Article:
IF THEY EVER MAKE A MOVIE about University of Texas women’s track coach Bev Kearney’s life, which they almost certainly will, the last scene will go like this:
The year is 2005. It is June 11, a warm night in Sacramento, California. Before a packed crowd at Hornet Stadium, the NCAA women’s track and field outdoor national championships are unfolding. The University of Texas, which has brought a mere seven competitors to the meet—one of whom is the stunning sprinter Marshevet Hooker—has amazingly held its own against heavily favored UCLA and South Carolina. Now, after dozens of events featuring thousands of runners, pole-vaulters, and high jumpers, there is only the 4x400 relay left to go.
This relay will settle everything. The noise from the stands, already deafening, has grown even louder from the rhythmic chants of the competing teams. Everyone knows that UT has no chance to win it. At this dramatic moment, Kearney does something unexpected: She rides her motorized scooter away from her team, away from the crowd, to the edge of the field. Alone, she gazes up into the California sky.
She is riding the scooter because she has trouble walking. In December 2002 she was in a car accident in which two people died, including her friend and former NCAA champion runner Ilrey Sparks. Kearney’s spine was smashed and twisted, and a few months ago she was bedridden, with pain so severe she could neither eat nor sleep. As she looks at the sky, she experiences a sudden and remarkable feeling of calm. Then she speaks to her friend Ilrey: “I got it,” she tells her. “I just got it.”
Kearney returns to the track and asks her runners whether they want to try to settle for a top-three finish or go for the win. “Win it all,” they tell her. She then watches one of the most astonishing races she has ever seen, as her underdog Texas team pulls away from the fastest relay teams in the country and wins, bringing a national championship to UT—her fifth since she became head coach, in 1993. In the next moment she is embracing Michelle Freeman, the driver the night of the crash, whom Kearney has helped through depression, and Imani Sparks, the five-year-old daughter of Ilrey, who also survived the accident and whom Kearney is now raising herself. The three just stand there, hugging each other, in grief and victory.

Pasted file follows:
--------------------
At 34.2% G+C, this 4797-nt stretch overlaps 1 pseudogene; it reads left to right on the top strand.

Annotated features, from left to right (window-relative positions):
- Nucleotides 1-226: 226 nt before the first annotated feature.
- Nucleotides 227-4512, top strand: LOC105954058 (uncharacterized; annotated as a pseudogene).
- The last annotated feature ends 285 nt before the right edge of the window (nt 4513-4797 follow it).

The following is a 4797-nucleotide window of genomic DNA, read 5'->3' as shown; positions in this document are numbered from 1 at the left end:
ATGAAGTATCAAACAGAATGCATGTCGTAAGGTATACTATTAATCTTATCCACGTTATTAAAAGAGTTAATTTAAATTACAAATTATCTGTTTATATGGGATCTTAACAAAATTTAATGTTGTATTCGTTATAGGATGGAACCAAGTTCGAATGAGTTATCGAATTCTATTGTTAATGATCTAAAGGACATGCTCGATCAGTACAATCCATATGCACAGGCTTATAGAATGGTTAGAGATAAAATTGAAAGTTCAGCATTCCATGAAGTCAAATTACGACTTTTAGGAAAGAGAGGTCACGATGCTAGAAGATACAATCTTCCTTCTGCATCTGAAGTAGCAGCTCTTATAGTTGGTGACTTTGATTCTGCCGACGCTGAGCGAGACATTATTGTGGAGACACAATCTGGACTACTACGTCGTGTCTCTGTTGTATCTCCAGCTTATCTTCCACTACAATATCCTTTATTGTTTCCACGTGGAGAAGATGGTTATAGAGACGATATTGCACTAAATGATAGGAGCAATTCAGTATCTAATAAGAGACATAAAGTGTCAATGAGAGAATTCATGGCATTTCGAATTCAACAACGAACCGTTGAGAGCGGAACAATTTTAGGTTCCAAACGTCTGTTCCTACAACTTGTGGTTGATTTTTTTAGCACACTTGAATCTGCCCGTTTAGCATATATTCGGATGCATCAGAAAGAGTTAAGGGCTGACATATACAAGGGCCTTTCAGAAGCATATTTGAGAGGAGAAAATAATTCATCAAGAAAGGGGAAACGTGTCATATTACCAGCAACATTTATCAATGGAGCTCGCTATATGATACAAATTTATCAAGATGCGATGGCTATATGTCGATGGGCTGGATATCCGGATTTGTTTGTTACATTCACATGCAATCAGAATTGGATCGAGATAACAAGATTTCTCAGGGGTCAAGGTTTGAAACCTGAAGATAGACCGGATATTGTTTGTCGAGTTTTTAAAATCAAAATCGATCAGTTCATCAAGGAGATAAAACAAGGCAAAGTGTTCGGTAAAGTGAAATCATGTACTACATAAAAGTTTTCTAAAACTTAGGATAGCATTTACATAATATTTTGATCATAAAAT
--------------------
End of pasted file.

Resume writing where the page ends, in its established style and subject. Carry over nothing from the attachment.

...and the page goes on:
Texas’s miraculous win mirrored Kearney’s miraculous recovery: She ignored doctors’ prognoses that she might never walk again and, over the past year and a half, has proceeded from using a wheelchair to walking with a cane. Kearney, 48, who was only the second black track coach to win an NCAA Division 1 championship (at Florida in 1992; John Thompson, of Georgetown University, was the first), is now better than ever: In 2006 her team won the national indoor championships, and she was named indoor national coach of the year. Although she recently lost Hooker to the pros—a departure as significant to UT as Vince Young’s—Kearney looks to the season ahead. “I think I am a wiser motivator than I was before,” she says. “I utilize my time more precisely. I have a greater understanding of who I am.”